Lead was poisoning the water in Flint, Mich. Dr. Mona Hanna-Attisha put her track record on the line to show it. -USA TODAY

11August 2020

Dr. Mona Hanna-Attisha is among USA TODAY's Women of the Century. To honor the 100th anniversary of the 19th Amendment, we've put together a list of 100 women who've made a significant influence on our nation or our lives over the past 100 years. Read about them all at usatoday.com/WomenoftheCentury. Dr. MonaHanna-Attisha couldn't wait.

The pediatrician had discovered raised lead levels in the blood of children in Flint, Michigan. She had proof the city's water, piped in from the Flint River, was poisoned with lead. In September 2015, she sounded the alarm

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Tell me about your moms and dads, your childhood, your background. I wasn't supposed to be in this country. It wasn't part of my moms and dads'master plan. And I think like the majority of immigrants that's never ever part of anybody's strategy. We're Iraqi; my father was finishing his studies in the United Kingdom. My sibling who's simply a year older than me was born in Baghdad, and it was the intent that we would go back house. And it was throughout that time in the late 1970s that the regime of Saddam Hussein began to end up being more effective. My moms and dads saw and feared the rise of fascism in Iraq. They recognized that it most likely would not be a great idea to return home, specifically with 2 young kids.

Despite the fact that we as a family had the ability to concern the States, my parents never protected us from what was taking place back home. From the atrocities, sort of the rise in oppression and the dictatorship. And it felt that no matter where I was or wherever we were, that we had a role to play, to particularly expose injustices.

Dr. Mona Hanna-Attisha poses as her daughter, Layla, takes her picture in the backyard of their home in Michigan.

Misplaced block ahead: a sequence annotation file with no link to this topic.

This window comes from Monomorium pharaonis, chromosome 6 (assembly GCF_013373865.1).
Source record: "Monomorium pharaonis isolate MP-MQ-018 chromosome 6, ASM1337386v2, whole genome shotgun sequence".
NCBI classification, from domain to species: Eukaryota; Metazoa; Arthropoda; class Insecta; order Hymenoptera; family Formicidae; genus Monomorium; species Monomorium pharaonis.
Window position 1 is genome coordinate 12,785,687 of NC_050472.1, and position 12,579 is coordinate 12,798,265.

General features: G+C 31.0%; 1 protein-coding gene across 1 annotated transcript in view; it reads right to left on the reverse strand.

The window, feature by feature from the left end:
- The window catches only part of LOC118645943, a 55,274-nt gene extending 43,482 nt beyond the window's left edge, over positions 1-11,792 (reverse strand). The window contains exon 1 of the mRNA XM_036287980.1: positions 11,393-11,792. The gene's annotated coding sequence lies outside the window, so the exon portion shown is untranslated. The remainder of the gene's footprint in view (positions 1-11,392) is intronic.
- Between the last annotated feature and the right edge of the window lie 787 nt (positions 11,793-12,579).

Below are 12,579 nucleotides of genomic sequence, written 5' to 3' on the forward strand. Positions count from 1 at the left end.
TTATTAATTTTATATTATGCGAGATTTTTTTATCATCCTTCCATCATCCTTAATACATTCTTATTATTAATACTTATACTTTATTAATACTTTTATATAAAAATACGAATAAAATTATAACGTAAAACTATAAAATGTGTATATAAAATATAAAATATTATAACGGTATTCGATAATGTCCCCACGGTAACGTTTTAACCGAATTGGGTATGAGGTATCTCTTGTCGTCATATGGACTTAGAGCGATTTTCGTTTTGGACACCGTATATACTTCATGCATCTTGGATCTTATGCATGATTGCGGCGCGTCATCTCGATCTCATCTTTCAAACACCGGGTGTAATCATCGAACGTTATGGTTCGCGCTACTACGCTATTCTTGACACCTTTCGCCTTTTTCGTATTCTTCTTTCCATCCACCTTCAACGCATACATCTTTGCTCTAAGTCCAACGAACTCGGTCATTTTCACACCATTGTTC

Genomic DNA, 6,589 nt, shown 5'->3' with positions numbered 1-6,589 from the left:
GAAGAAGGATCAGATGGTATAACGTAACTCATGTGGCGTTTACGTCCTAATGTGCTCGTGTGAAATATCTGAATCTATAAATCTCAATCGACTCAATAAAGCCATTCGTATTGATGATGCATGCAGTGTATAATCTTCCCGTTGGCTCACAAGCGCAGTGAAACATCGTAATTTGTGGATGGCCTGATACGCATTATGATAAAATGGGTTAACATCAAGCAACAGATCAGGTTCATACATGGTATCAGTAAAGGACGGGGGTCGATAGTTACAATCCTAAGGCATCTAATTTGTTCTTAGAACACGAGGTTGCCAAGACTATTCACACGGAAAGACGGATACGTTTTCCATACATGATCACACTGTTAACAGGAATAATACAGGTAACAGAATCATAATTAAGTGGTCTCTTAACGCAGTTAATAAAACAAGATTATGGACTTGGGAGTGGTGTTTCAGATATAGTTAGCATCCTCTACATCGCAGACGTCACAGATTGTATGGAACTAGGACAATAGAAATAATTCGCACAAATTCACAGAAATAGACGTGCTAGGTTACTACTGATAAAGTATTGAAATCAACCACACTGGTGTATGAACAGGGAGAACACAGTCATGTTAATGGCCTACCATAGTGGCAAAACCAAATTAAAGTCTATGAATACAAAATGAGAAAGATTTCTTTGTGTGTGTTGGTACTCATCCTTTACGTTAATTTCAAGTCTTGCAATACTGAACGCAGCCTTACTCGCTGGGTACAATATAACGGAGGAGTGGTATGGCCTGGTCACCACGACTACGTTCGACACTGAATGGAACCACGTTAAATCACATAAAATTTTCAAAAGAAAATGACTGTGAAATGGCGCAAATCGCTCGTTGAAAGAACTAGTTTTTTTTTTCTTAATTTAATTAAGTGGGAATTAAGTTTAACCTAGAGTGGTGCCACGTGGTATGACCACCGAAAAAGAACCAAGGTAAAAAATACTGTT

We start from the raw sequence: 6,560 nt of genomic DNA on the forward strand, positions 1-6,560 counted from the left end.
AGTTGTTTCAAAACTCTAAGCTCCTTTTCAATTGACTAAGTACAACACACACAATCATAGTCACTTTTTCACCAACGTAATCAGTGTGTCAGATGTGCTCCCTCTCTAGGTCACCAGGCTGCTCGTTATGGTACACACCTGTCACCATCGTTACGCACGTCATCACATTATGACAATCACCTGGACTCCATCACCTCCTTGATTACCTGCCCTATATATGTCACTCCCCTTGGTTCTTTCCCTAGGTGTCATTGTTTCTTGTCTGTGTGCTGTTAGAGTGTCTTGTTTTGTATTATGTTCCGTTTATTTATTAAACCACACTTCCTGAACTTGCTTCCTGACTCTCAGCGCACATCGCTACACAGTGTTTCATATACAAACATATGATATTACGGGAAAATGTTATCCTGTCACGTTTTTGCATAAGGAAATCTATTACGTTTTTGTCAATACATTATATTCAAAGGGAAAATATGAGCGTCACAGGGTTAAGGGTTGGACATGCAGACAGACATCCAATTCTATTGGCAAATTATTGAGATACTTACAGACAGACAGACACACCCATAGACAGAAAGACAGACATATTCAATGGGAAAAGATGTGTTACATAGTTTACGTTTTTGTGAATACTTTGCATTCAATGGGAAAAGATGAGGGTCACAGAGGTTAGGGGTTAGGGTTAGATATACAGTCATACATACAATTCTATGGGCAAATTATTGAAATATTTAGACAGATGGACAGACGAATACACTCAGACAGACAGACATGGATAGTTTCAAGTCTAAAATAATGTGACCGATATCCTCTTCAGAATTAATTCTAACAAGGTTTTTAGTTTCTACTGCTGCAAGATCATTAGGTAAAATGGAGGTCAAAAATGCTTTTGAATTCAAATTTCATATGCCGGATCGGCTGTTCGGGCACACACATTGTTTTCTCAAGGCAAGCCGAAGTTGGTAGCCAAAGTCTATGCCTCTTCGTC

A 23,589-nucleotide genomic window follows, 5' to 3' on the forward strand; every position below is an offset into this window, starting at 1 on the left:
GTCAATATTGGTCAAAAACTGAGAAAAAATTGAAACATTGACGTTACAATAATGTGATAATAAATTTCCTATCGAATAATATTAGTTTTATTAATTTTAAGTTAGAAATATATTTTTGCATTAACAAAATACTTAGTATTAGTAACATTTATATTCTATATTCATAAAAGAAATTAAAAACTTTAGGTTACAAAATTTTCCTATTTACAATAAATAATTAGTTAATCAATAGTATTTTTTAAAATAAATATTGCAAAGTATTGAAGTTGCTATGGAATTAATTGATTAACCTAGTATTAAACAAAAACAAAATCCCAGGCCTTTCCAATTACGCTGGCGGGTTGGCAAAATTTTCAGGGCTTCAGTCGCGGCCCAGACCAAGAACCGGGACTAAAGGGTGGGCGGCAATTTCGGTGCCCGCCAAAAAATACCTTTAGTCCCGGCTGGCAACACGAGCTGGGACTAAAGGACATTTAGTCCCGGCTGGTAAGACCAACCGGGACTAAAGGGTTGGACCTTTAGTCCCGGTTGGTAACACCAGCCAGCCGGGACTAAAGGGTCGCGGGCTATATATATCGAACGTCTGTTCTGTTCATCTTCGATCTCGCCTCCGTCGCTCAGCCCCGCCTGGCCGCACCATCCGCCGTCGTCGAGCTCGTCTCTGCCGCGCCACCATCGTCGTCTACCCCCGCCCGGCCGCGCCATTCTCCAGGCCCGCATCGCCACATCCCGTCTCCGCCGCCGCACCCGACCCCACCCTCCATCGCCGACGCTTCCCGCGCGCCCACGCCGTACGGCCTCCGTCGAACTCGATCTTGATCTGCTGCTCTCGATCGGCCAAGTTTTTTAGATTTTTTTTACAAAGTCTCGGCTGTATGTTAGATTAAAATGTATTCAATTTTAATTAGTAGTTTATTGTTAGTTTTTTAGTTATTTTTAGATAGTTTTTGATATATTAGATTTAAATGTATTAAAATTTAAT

Dr. Mona Hanna-Attisha impersonates her child, Layla, takes her photo in the yard of their

home in Michigan. Hannah Gaber with Elliott Attisha/USA TODAY An auto accident sparked your interest in medication. Can you speak about that?(During a winter season vacation journey) I had to do with 5 years old; we hit a patch of black ice. The cars and truck swerved, it went back and forth and back and forth throughout the guardrails. This was before the time of safety belt. My sibling and I remained in the back seat and I was light as a plume. With every back and forth with the cars and truck, I was flung in each direction.

Then we landed into a ditch. I have no idea how assistance came, but assistance came, and I was in a health center with a damaged neck and a fractured jaw. So I'm fortunate to be here. And it was when I was hospitalized that I remember being looked after by an incredible doctor, a lady who likewise had kind of brown hair and brown eyes and darker skin like me, who was reassuring to me, my household, my mama had extremely restricted English, and who told me that I was going to be OK.

That truly type of stimulated my interest in medicine and service. And little did I know that 30 years later I would be the one with a white coat on, telling another community that they were likewise involved in a mishap that wasn't their fault. However it was going to be my task to make certain that they were going to end up OK.

How did you remain strong throughout Flint crisis? What kept you going? My kids, my Flint kids. When I'm not house, (my kids )will inform you that Mom's not home, she's with our 6,000 siblings. My Flint kids are no different than my kids. And that's what premises me to this day. It is their pledge, their capacity.

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The quote has been copied Dr. Mona Hanna-Attisha My Flint kids are no different than my kids. Which's what premises me to this day. It is their promise, their capacity. Quote icon The story of Flint, it's not an

isolated story. There are kids who mature in conditions where their life trajectory is modified by their environment. Be it contamination with a contaminant or be it frustrating hardship, or be it lack of food or collapsing schools or the continuous impacts of bigotry and partition or risky real estate. The list continues for too many of our kids that limit their pledge. So much of my work in Flint is really asking kids to rise up and to succeed in spite of all of these overwhelming concerns on their shoulders. We're thinking of it the incorrect way. We praise and we commemorate those kids who in spite of frustrating obstacles were able to be successful and go to college and make something of themselves. And we should not be commemorating these exceptions, we should be producing those environments, the systems, where all children can prosper.

Nicole Carroll is editor-in-chief of USA TODAY. This interview has actually been edited for length and clearness.

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